What we should not be asking for – as victims – is for the national government to underwrite an ambitious program of improvements in New York City…What we should be doing is making common cause with the millions and millions of people all over the country who are hurting – some from fallout from September 11th, most from the arrival of hard times.
We should immediately strike up alliances with other states and localities and together insist that the federal government – that is, us – should deploy its resources – that is, our tax dollars – to alleviate suffering and revitalize the economy. We should launch a massive program to create and enhance the nation’s social capital – investing in people and resources in a way we haven’t done recently, but used to do brilliantly. I’m talking about something far greater than the anemic “stimulus packages” that were discussed briefly. What we need is a new New Deal.
Three accomplishments of that distant era seem particularly worthy of emulation: (i) the compassionate provision of relief, in the form of income and jobs, for victims of the amoral marketplace; (ii) An effort to jump-start the private economy with a jolt of government-underwritten demand; and (iii) the rehabilitation of the public sector, marshaling our resources to augment the nation’s social capital.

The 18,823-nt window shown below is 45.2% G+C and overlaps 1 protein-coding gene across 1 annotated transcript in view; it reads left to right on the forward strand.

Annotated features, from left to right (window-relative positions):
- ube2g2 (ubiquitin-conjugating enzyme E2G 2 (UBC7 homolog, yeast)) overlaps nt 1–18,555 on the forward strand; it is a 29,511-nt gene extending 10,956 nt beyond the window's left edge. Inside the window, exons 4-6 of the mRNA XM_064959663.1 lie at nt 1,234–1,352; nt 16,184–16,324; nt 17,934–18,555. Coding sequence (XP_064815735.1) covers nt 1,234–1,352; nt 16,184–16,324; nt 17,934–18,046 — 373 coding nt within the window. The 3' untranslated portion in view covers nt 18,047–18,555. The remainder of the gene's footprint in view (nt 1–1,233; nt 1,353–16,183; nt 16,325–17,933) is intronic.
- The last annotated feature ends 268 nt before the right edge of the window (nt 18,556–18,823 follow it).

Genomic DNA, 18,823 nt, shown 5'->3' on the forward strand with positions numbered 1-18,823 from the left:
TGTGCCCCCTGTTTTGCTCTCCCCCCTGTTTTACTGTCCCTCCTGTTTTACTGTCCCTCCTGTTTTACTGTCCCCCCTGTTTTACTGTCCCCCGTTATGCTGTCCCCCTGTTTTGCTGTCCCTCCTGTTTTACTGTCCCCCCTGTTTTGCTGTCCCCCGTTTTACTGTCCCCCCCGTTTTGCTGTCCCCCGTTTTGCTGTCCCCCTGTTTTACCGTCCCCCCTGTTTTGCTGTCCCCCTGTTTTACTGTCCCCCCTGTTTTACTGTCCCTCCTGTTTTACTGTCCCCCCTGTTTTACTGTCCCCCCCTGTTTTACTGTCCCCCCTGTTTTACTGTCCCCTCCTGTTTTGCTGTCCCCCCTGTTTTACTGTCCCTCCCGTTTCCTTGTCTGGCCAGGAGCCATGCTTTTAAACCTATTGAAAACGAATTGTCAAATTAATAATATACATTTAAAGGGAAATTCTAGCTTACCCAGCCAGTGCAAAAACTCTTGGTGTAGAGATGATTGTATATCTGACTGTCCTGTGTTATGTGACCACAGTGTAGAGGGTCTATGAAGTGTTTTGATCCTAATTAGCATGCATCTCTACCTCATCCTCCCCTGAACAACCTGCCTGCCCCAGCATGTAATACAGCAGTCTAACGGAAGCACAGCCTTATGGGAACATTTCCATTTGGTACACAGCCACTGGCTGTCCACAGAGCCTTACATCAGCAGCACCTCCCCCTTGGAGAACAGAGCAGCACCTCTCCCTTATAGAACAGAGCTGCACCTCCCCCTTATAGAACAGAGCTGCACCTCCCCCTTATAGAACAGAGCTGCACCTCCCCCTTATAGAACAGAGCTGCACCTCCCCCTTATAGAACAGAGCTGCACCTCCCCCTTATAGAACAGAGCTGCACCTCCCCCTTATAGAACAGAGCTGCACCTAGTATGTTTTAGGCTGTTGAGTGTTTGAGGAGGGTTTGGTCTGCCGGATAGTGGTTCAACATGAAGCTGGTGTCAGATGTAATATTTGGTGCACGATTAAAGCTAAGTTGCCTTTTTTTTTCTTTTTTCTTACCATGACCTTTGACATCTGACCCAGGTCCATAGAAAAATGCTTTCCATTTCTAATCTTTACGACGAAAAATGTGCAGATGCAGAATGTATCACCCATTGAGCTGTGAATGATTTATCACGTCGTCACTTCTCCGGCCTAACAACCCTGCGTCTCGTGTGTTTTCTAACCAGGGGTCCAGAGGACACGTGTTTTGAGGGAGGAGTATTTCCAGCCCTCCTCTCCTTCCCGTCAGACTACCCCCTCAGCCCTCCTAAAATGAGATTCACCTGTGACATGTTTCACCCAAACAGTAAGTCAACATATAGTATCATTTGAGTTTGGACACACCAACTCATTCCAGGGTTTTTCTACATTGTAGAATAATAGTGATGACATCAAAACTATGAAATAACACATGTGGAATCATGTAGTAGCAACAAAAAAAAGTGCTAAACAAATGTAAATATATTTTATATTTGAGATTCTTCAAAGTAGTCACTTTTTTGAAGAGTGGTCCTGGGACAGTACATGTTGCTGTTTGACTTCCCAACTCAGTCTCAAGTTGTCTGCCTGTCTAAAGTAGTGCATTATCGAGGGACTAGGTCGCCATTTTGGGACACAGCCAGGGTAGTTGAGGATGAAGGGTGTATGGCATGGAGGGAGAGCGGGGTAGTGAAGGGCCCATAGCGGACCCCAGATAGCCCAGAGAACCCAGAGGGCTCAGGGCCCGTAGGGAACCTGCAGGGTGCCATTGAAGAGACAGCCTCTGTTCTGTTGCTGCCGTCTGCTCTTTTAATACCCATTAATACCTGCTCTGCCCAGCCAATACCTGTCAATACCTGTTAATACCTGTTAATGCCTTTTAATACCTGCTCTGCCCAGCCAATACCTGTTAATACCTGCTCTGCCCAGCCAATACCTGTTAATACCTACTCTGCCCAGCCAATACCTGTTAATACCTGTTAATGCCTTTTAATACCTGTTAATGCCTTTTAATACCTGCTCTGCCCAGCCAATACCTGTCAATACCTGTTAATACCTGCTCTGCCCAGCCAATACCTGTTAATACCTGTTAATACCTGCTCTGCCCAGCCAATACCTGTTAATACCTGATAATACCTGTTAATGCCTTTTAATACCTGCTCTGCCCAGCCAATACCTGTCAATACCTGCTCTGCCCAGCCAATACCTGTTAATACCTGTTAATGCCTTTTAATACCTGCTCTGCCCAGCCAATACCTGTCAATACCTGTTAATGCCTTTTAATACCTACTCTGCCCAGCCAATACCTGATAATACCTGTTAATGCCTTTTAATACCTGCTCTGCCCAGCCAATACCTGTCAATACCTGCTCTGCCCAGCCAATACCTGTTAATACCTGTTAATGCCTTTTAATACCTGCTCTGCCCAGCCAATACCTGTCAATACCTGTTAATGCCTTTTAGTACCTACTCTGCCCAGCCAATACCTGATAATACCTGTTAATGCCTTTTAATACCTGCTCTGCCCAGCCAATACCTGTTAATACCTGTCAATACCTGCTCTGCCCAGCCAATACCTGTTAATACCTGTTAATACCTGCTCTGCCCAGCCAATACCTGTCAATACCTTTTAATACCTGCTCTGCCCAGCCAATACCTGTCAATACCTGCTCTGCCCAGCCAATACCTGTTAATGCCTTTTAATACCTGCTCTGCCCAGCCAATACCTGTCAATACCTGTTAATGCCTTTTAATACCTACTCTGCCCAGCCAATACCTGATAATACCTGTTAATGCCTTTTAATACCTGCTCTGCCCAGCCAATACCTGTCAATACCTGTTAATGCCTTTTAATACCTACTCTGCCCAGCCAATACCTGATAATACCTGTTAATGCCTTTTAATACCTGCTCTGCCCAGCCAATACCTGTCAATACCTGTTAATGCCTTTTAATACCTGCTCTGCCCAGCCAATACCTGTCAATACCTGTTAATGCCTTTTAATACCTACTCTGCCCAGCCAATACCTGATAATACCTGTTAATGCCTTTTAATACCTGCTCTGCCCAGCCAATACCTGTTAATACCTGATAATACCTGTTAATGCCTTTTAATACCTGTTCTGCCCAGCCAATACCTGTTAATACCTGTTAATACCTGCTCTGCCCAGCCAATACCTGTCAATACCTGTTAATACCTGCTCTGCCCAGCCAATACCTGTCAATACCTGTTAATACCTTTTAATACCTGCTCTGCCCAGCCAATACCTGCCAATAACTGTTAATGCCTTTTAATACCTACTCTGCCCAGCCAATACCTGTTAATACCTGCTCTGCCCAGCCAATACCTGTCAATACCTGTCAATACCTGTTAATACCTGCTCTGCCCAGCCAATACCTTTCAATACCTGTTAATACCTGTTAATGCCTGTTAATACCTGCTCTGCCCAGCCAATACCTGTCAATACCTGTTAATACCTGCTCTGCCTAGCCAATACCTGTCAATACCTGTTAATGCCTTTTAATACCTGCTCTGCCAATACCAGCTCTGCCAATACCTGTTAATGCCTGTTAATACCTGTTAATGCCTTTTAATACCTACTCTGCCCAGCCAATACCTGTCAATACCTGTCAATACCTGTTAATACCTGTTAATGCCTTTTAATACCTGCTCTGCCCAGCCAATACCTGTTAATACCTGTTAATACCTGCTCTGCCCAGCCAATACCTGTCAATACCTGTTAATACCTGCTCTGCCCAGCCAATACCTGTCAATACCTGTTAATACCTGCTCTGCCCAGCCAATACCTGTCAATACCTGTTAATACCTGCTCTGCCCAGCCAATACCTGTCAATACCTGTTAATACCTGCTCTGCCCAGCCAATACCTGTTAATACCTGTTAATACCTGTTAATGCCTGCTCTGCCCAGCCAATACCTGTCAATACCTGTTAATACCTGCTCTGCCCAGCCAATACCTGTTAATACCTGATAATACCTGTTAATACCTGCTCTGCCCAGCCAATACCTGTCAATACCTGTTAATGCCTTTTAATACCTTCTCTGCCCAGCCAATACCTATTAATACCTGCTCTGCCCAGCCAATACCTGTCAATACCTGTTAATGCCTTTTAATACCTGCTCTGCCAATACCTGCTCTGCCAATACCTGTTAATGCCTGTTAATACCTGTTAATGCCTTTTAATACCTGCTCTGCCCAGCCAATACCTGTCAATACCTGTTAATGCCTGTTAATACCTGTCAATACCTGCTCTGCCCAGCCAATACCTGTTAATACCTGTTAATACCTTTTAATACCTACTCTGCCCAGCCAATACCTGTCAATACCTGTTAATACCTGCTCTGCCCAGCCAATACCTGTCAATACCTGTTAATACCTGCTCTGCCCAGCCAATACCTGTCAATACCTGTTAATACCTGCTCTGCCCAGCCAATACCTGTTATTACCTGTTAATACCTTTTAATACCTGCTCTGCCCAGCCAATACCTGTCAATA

What’s appealing about the New Deal are its roots in our own city’s history, the range and scope of its ambition, its awareness of the interconnectedness of problems, and the inventiveness and durability of many of its solutions…It constitutes an inspirational chapter in our national narrative, one eminently worthy of revisiting as we chart our course in the years ahead
--Excerpted from A New New Deal for New York, Bell and Weiland, New York, 2002